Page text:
Butterflies fluttering at Cotehele

Red admiral

Once a week between April and September, the ranger team at Cotehele walk around the garden and estate armed with butterfly nets and clipboards and count butterflies.

The three-mile route is divided into 14 sections or ‘transects’. This year they’ll also record butterfly populations in previously under-recorded areas in the hope of finding some new species at Cotehele. They feed the weekly survey data into the Butterfly Conservation’s national monitoring scheme.

" Butterflies are a good indicator of the health of the environment. If butterflies aren’t doing well, it’s an indication that other species are probably struggling too."
- James Robbins, Cotehele Ranger

Counting the butterflies every year helps flag up changes in their population – that’s what’s good about the transects. It’s a set route and the team can see fluctuations in the butterfly population as the years go by.

Fourteen and counting

So far, they’ve recorded 14 different species of butterfly on the transect route and they estimate there are at least three other species at Cotehele as well.

Ranger James Robbins on his weekly butterfly count
Ranger James Robbins amongst yellow flowers catching butterflies in a net at Cotehele, Cornwall

Managing for wildlife

There's a growing concern that the trend for warmer, wetter winters will seriously affect many butterflies. The rangers at Cotehele are doing work in the woodlands to improve butterfly habitat by removing overhanging vegetation, conducting woodland edge management and improving the woodland understory.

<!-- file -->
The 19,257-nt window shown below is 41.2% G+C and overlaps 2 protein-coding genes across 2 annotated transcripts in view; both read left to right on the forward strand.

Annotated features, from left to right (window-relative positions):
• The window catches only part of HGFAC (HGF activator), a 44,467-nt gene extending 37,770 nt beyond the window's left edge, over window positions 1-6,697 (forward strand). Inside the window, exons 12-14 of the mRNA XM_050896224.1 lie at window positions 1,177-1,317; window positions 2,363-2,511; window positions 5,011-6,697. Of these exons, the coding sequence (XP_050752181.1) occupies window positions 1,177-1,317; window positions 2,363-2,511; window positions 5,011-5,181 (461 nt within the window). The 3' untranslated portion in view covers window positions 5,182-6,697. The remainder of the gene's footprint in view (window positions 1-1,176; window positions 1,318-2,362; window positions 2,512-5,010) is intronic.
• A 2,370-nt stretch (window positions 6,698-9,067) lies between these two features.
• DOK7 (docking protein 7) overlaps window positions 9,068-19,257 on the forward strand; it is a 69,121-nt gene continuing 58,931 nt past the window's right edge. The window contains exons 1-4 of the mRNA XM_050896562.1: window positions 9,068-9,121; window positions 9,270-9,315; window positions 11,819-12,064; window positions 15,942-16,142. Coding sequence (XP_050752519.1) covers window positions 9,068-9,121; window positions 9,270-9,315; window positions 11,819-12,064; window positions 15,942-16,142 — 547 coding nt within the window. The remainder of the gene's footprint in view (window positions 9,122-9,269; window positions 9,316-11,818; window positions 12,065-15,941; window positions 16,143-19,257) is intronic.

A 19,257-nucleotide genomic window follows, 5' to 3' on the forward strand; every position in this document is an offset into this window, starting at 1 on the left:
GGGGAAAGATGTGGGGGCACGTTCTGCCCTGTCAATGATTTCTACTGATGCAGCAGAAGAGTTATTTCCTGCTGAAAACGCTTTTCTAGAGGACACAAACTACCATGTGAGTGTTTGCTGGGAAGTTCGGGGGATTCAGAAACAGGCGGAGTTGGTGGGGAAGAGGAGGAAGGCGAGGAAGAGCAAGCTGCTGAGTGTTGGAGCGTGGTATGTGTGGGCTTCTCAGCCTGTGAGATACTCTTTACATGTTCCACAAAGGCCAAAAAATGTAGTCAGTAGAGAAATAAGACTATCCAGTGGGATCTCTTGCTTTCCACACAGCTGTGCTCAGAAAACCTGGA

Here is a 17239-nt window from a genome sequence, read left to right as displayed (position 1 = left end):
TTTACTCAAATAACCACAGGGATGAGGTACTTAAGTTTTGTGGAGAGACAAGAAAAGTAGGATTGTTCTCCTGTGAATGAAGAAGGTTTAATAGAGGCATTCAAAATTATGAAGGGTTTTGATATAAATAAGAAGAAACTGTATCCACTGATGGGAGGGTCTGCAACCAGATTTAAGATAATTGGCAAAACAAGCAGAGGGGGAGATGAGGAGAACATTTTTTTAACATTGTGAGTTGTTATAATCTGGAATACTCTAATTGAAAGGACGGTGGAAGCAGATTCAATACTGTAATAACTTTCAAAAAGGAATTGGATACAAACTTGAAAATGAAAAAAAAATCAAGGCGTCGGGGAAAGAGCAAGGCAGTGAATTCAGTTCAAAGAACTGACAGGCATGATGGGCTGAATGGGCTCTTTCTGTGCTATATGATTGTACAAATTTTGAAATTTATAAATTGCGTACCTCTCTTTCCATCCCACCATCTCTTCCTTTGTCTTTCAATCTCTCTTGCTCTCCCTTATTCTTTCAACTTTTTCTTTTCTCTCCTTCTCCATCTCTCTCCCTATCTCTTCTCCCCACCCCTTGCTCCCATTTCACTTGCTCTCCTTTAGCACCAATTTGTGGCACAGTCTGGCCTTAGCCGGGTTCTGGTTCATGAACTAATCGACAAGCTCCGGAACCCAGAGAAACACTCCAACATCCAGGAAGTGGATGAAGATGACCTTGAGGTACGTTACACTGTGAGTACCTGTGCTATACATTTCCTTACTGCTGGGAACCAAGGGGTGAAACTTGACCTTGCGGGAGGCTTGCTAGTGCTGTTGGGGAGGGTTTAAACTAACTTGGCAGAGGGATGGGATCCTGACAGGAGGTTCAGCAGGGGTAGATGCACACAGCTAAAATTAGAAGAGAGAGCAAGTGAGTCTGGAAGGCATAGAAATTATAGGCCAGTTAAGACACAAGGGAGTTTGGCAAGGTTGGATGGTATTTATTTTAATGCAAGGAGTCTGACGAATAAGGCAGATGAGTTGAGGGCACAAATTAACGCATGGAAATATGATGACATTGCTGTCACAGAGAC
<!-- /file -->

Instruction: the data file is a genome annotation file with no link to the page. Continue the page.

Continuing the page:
This will allow for more sunlight and encourage brambles, honeysuckle and coppiced regrowth – all things butterflies love. The work is beneficial for other species too.

The Silver-washed Fritillary is the largest of the fritillary butterflies
Silver washed fritillary butterly heddon valley

The Big Butterfly Count

Every year we participate in the Big Butterfly Count sponsored by the charity 'Butterfly Conservation'. The data we collect, combined with the scientific weekly count that the Cotehele rangers and about 1500 others across the UK do as part of the UK Butterfly Monitoring Scheme, contributes to Butterfly Conservation’s effort to protect butterflies from extinction. It also helps Butterfly Conservation understand the effect of climate change on wildlife. The Big Butterfly Count has now finished for 2017 but be sure to try to join us again in July 2018.